Use this URL to cite or link to this record in EThOS: http://ethos.bl.uk/OrderDetails.do?uin=uk.bl.ethos.729304
Title: Clinical translation of hyperpolarized magnetic resonance for cardiovascular and metabolic diseases
Author: Lewis, Andrew
Awarding Body: University of Oxford
Current Institution: University of Oxford
Date of Award: 2017
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Abstract:
Cardiovascular diseases continue to pose an unacceptable societal burden, mandating the development of new and improved methods for their diagnosis, monitoring and treatment. Current cardiovascular magnetic resonance imaging techniques provide exquisite structural and functional information, but their ability to assess the molecular processes underlying cardiac function in health and disease is limited by inherent insensitivity. Hyperpolarized magnetic resonance is a new technology which overcomes this limitation, creating molecular contrast agents with an improvement in magnetic resonance signal of up to five orders of magnitude. One key molecule, hyperpolarized [1-13C]pyruvate, shows particular promise for the assessment of cardiac energy metabolism and other fundamental biological processes with clinical relevance. This thesis describes a programme of translational research in hyperpolarized magnetic resonance conducted with the aims of identifying priority disease states for translational hyperpolarized MR studies, and of enabling first human cardiovascular studies using the technique. We identify important and new potential roles for hyperpolarized magnetic resonance in both the diagnosis, and potentially treatment, of heart disease associated with metabolic diseases and also in ischaemic heart disease. Hyperpolarized [1-13C]pyruvate also has high potential for rapid clinical translation from the laboratory to patients with cardiovascular disease, though the production and administration of clinical-grade hyperpolarized molecules poses significant challenges. We present strategies to overcome these challenges, and describe the first human cardiovascular experience with hyperpolarized magnetic resonance.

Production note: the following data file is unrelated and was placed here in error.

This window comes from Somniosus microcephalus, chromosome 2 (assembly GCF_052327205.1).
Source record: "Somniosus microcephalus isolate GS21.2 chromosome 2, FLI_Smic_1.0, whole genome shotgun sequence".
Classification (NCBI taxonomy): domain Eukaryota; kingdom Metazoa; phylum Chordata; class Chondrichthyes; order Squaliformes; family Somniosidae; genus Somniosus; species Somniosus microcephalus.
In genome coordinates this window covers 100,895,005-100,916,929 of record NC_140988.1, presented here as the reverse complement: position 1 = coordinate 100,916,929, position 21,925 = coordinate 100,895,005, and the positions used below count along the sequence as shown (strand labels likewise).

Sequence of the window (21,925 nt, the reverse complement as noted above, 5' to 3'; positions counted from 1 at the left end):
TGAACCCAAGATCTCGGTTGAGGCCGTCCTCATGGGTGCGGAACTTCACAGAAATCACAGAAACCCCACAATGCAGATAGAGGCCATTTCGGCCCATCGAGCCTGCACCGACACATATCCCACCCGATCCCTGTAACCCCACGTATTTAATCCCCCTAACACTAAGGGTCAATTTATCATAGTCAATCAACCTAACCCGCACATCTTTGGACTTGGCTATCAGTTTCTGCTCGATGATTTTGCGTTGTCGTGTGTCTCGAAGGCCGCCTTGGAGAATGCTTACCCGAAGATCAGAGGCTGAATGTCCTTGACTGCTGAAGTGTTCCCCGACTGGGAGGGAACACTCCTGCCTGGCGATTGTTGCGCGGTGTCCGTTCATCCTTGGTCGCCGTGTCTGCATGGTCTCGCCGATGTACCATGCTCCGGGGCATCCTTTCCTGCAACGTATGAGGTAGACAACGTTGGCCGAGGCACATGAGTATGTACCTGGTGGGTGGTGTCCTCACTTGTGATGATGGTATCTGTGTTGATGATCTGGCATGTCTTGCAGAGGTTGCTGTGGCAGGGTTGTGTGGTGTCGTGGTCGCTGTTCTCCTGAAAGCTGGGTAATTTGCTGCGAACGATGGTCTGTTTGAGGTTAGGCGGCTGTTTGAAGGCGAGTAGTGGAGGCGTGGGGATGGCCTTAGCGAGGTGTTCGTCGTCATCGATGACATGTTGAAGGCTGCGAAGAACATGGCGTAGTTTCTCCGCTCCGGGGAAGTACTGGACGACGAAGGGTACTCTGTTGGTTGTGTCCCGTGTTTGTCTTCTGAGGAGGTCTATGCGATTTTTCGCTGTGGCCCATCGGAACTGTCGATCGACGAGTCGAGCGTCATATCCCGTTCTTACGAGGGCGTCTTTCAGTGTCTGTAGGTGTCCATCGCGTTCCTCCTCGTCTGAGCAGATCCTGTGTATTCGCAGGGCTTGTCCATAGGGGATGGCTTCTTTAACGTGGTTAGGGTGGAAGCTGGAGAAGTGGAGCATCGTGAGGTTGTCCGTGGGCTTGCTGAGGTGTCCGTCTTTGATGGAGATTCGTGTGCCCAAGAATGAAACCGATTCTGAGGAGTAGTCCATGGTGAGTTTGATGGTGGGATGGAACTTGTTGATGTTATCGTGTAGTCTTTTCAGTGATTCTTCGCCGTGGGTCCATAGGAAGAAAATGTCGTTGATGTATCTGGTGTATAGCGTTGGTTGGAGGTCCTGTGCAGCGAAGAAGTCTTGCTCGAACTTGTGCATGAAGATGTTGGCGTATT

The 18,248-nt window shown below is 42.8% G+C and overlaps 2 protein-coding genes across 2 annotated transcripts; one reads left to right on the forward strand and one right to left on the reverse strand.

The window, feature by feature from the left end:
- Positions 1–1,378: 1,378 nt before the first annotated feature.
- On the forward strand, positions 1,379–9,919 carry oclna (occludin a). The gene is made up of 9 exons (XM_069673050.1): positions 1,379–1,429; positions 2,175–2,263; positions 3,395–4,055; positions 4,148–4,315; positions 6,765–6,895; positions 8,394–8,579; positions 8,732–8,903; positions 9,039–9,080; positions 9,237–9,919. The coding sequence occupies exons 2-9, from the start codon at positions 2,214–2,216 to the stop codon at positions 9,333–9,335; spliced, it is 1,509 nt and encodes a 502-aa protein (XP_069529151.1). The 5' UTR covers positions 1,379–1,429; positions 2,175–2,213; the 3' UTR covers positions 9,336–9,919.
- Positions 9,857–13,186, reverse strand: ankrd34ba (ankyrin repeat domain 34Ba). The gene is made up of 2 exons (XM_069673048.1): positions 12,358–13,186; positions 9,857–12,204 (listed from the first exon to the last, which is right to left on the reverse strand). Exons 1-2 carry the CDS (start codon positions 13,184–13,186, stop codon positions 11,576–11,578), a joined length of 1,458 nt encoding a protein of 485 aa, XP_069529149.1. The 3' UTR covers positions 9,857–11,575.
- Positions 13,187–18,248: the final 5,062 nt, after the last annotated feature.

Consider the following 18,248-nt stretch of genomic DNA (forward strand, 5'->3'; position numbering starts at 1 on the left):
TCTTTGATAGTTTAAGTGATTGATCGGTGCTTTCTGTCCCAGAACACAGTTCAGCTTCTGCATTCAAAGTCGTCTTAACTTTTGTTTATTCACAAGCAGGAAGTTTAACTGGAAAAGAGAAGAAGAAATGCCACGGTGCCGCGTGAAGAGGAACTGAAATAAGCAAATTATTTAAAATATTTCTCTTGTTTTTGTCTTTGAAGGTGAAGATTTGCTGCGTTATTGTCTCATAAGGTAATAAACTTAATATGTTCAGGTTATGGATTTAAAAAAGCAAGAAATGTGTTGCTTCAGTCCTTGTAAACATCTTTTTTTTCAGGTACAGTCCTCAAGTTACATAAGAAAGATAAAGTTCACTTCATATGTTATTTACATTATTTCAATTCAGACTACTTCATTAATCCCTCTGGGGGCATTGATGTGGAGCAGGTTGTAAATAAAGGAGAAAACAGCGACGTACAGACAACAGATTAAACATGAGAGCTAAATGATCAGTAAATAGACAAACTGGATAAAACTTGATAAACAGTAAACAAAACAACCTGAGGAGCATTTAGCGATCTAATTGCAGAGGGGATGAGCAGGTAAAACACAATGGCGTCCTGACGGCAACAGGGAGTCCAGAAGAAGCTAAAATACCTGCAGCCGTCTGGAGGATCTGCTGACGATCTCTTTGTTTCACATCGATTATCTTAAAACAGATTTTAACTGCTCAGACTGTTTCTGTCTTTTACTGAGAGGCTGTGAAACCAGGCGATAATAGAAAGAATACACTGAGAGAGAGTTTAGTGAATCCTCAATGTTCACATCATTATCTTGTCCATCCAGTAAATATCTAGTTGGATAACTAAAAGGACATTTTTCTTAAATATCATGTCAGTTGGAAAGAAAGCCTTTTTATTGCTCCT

Supervisor: Neubauer, Stefan ; Rider, Oliver ; Tyler, Damian Sponsor: British Heart Foundation
Qualification Name: Thesis (Ph.D.) Qualification Level: Doctoral
EThOS ID: uk.bl.ethos.729304  DOI: Not available
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